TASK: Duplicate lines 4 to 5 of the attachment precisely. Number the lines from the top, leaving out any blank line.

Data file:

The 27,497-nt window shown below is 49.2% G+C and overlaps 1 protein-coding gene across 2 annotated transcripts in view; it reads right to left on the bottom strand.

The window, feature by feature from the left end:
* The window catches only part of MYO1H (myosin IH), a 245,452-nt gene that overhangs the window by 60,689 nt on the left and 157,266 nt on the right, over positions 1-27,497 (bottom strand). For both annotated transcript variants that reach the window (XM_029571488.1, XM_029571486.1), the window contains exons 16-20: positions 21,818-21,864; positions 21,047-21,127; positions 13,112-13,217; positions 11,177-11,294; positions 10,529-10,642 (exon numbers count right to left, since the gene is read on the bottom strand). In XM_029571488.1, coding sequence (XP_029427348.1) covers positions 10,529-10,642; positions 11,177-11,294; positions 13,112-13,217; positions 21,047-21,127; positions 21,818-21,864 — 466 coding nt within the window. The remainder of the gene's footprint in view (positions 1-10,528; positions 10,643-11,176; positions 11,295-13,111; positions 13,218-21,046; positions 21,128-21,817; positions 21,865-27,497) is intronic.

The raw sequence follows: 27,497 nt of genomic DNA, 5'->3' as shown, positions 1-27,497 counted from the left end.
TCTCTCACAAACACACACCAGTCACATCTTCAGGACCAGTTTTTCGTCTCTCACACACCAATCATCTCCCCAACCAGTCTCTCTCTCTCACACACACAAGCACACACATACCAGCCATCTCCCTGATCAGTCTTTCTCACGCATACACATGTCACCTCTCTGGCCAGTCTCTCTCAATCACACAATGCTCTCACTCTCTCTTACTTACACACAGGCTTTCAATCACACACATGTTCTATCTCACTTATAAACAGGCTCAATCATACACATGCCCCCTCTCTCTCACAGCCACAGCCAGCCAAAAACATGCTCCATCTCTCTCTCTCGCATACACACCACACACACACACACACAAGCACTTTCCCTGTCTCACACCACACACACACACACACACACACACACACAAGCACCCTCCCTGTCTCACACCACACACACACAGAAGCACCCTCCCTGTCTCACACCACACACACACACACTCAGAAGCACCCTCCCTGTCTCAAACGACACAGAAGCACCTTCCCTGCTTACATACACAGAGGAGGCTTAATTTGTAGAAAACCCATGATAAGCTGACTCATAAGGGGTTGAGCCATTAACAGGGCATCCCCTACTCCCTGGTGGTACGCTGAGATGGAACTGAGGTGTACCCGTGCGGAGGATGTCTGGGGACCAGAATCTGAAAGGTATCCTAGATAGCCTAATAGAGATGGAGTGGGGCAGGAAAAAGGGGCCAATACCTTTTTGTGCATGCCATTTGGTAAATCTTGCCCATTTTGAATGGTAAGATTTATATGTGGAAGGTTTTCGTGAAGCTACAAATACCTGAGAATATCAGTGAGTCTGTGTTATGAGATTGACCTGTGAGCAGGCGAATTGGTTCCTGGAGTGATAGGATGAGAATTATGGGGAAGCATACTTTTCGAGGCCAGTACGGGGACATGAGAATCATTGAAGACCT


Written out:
The raw sequence follows: 27,497 nt of genomic DNA, 5'->3' as shown, positions 1-27,497 counted from the left end.
TCTCTCACAAACACACACCAGTCACATCTTCAGGACCAGTTTTTCGTCTCTCACACACCAATCATCTCCCCAACCAGTCTCTCTCTCTCACACACACAAGCACACACATACCAGCCATCTCCCTGATCAGTCTTTCTCACGCATACACATGTCACCTCTCTGGCCAGTCTCTCTCAATCACACAATGCTCTCACTCTCTCTTACTTACACACAGGCTTTCAATCACACACATGTTCTATCTCACTTATAAACAGGCTCAATCATACACATGCCCCCTCTCTCTCACAGCCACAGCCAGCCAAAAACATGCTCCATCTCTCTCTCTCGCATACACACCACACACACACACACACAAGCACTTTCCCTGTCTCACACCACACACACACACACACACACACACACACAAGCACCCTCCCTGTCTCACACCACACACACACAGAAGCACCCTCCCTGTCTCACACCACACACACACACACTCAGAAGCACCCTCCCTGTCTCAAACGACACAGAAGCACCTTCCCTGCTTACATACACAGAGGAGGCTTAATTTGTAGAAAACCCATGATAAGCTGACTCATAAGGGGTTGAGCCATTAACAGGGCATCCCCTACTCCCTGGTGGTACGCTGAGATGGAACTGAGGTGTACCCGTGCGGAGGATGTCTGGGGACCAGAATCTGAAAGGTATCCTAGATAGCCTAATAGAGATGGAGTGGGGCAGGAAAAAGGGGCCAATACCTTTTTGTGCATGCCATTTGGTAAATCTTGCCCATTTTGAATGGTAAGATTTATATGTGGAAGGTTTTCGTGAAGCTACAAATACCTGAGAATATCAGTGAGTCTGTGTTATGAGATTGACCTGTGAGCAGGCGAATTGGTTCCTGGAGTGATAGGATGAGAATTATGGGGAAGCATACTTTTCGAGGCCAGTACGGGGACATGAGAATCATTGAAGACCT